Chapter 7: Semantics
We use the word “meaning” in various ways in our everyday lives. Consider (1)-(4).
|(1)||In Japanese culture, what does it mean when a tea stalk floats vertically in your green tea?|
|(3)||I said coffee is just as tasty as tea, but I didn’t mean it.|
|(4)||Ode’imin and strawberry mean the same thing.|
|(Examples inspired by Bach 1989)|
In this chapter (Chapter 7) and the next chapter (Chapter 8), we will explore linguistic meaning: the sorts of things we have to know as language users when we produce and comprehend meaning. This excludes notions of “meaning” like in (1). (1) is not an example of linguistic meaning because the floating tea stalk (the object depicted in Figure 7.1) is not a linguistic expression. Sometimes we use the word mean or meaning to talk about our interpretation of the world. In this case, the vertical tea stalk “means” — or is symbolic of — good luck! Although interesting, this is not the kind of “meaning” we will focus on in this textbook.
(2) also describes a kind of “meaning” that isn’t linguistic. Literally, the Japanese sentence in (2) means ‘There is no meaning in buying an expensive sewing machine if you don’t know how to use it’. This use of imi, or meaning, is about the purpose of some action. Here, we are saying that there is a relation between an action and some sort of ideal end result that the act is supposed to lead to. This, again, is not the kind of “meaning” we are interested in in this textbook.
The notion of meaning in (3) is certainly about language, in the sense that we are evaluating what someone said. “Meaning” here seems to be something about sincerity: (3) is roughly paraphrasable as ‘I said coffee is just as tasty as tea, but I wasn’t being sincere when I said this’. This is not the kind of “meaning” we will be concerned with in this particular chapter, but Chapter 8 (Pragmatics) will discuss some points that will be relevant to this notion of “meaning”.
“Meaning” as used in (4) best exemplifies what we mean by meaning (= linguistic meaning) in this chapter: the words ode’imin and strawberry mean the same thing. ode’imin is an Ojibwe (Anishinaabemowin) word, and strawberry is an English word. But what does it mean for them to “mean the same thing”? What we want to figure out in this chapter is something like this: what is the knowledge about the word ode’imin that an Ojibwe speaker stores in their head, such that when they utter the word, they know it points to that juicy red fruit with small seeds on the surface (Figure 2)? Similarly, what is the knowledge about the word strawberry that English speakers have in their head, such that they know that this word in English points to this same fruit? Both the word ode’imin and the word strawberry carry some sort of content, and this information allows for Ojibwe and English language users to say “Yes, that is an ode’imin/strawberry” or “No, that is not an ode’imin/strawberry” for any given object. In this way, the two words “mean the same thing”.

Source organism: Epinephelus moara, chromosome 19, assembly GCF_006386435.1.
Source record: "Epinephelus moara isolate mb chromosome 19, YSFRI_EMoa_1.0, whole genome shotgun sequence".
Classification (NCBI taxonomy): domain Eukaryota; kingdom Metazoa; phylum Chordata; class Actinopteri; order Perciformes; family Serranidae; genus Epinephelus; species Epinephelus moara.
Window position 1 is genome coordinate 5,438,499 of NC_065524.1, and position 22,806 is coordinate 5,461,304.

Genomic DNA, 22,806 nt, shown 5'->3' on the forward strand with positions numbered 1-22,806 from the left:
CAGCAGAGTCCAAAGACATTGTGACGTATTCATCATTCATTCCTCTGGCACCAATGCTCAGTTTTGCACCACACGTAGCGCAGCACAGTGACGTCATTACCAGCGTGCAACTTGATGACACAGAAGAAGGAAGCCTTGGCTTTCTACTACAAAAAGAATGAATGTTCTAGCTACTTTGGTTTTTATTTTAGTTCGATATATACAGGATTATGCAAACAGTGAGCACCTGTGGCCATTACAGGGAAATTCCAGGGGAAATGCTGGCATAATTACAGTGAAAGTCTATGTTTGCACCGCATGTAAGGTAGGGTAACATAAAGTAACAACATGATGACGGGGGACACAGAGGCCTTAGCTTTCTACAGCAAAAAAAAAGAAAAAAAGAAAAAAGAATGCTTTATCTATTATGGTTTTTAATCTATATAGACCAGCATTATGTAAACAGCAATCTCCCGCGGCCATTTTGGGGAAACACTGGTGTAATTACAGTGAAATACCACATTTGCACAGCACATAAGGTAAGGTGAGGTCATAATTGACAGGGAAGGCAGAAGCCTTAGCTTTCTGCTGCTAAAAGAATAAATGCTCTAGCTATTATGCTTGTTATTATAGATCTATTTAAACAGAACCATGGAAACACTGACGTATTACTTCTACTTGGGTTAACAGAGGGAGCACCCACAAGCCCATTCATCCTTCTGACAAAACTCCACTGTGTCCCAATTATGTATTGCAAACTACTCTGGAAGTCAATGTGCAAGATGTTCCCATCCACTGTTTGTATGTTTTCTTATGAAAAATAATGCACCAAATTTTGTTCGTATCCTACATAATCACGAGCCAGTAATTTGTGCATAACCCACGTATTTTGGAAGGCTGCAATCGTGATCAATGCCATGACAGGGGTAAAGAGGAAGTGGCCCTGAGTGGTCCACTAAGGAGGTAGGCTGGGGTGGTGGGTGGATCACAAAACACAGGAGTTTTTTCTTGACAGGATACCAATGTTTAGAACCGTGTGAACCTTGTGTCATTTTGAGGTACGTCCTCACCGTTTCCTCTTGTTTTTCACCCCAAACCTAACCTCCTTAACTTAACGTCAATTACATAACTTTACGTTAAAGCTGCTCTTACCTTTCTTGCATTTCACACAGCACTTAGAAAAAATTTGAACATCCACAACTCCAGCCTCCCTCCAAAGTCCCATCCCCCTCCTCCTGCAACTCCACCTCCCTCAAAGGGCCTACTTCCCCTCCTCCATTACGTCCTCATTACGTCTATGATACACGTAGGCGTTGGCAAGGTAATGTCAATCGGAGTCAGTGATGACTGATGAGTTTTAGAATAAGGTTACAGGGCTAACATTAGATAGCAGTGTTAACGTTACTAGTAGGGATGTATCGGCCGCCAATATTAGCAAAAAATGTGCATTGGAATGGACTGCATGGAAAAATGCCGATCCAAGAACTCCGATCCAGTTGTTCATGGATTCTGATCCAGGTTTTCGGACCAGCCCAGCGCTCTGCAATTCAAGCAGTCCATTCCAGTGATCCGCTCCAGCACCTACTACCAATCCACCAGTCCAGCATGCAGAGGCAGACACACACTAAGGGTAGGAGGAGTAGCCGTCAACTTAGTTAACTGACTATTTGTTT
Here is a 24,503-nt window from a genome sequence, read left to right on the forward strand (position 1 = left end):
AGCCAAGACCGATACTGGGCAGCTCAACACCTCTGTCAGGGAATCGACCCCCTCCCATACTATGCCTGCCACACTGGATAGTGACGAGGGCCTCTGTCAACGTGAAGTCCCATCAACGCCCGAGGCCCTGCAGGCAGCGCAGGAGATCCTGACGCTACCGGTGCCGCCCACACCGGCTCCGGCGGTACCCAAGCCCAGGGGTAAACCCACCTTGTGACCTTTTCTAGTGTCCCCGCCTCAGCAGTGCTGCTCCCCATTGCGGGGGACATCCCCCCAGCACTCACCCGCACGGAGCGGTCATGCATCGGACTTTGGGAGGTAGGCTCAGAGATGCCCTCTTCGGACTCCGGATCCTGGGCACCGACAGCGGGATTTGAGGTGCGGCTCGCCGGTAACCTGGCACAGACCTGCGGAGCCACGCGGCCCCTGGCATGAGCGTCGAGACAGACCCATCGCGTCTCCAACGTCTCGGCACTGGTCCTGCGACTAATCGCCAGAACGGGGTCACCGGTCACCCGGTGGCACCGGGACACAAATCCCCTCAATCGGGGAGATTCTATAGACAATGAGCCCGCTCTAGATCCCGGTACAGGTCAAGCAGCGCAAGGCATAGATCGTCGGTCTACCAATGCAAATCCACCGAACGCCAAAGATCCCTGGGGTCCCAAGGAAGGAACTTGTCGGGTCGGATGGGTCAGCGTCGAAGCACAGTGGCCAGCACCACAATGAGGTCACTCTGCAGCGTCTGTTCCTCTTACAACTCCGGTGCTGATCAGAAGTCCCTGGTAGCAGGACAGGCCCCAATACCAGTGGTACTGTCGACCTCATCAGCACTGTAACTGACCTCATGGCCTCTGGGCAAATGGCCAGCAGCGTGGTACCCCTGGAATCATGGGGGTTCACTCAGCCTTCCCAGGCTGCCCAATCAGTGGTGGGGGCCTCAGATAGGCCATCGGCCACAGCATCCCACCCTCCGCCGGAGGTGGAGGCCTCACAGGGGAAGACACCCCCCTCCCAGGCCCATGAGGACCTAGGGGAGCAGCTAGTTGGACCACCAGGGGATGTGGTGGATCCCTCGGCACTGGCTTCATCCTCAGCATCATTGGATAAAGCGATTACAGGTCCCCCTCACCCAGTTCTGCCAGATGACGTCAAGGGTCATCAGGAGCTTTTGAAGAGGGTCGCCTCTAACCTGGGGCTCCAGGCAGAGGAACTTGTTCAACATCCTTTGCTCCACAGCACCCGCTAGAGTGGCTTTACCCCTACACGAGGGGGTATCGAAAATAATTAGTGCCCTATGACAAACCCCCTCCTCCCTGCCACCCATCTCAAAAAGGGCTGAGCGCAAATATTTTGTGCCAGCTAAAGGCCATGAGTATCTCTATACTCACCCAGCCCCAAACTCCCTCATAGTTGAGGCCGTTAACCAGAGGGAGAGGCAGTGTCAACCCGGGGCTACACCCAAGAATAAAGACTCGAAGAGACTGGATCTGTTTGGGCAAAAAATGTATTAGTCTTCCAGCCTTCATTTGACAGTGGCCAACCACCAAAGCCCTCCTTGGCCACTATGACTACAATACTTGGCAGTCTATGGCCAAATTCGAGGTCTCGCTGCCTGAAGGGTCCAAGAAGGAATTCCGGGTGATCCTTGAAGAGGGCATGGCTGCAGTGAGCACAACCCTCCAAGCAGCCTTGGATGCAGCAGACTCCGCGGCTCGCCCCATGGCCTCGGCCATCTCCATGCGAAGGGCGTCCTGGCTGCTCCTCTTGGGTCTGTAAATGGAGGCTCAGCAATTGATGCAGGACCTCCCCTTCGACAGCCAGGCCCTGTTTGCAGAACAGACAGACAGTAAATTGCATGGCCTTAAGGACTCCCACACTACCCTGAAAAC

Note that when we say “the meaning of ode’imin“, we are talking about the meaning of the linguistic expression ode’imin, not the actual fruit in real life. In this chapter, we are asking what meaning is attached to the stream of sounds ode’imin (IPA: [odeimin]) in Ojibwe, not to the actual fruit like in Figure 7.2. Similarly, we are asking what meaning is attached to the stream of sounds strawberry (IPA: [stɹɔbɛɹi]), again, not to the actual fruit. For signed languages, we want to know what meaning is attached to a certain sign: like what is shown in Figure 7.3, which is the sign for ‘strawberry’ in American Sign Language. Linguistic expressions are the words, phrases, and sentences we produce as language users. Following writing conventions in linguistics, linguistic expressions that are mentioned in paragraphs will be italicized in this textbook. So when we write “strawberry” (in italics), we are referring to the linguistic expression (the word) that points to the object in Figure 7.2. When we write “strawberry” (no italics), we are actually talking about the object in Figure 7.2, the actual fruit. So “the strawberry has 4 syllables” makes sense, but “the strawberry has 4 syllables” doesn’t (because a fruit doesn’t have syllables).
Figure 7.3. Three variations of the word ‘strawberry’ in American Sign Language.
Semantics is the study of linguistic meaning: how the meaning of words combine to form the meaning of sentences. In this chapter, we will analyse linguistic meaning from various perspectives. One of the big conclusions of this chapter (Chapter 7) and the next chapter (Chapter 8, Pragmatics) is that there are many different kinds of linguistic meaning. Each way of thinking about meaning gives us important insight into how we produce and understand meaning as language users. We will start this chapter by looking at what people probably usually think of when they hear “meaning”: the sense of words that we store in our heads. The sense of strawberry would be whatever “meaning” of that word English users store in their head. After our discussion of sense, we will look at meaning in terms of the denotation of linguistic expressions: what linguistic expressions point to in the real world. As we’ve seen already, one way of thinking about how ode’imin and strawberry “mean the same thing” is to say that these words both point to (or denote) the same fruit in the actual world. As we will see, thinking about meaning in terms of the linguistic expression’s denotation also helps us explain semantic patterns in language.
Check your understanding
Bach, E. (1989). Informal lectures on formal semantics. State University of New York Press.
Frege, G. (1892). Über sinn und bedeutung. Zeitschrift für Philosophie und philosophische Kritik, 100, 25-50.
“semantics, n.” OED Online. Oxford University Press, December 2021. Web. 21 February 2022.
“strawberry, n.” OED Online. Oxford University Press, December 2021. Web. 22 February 2022.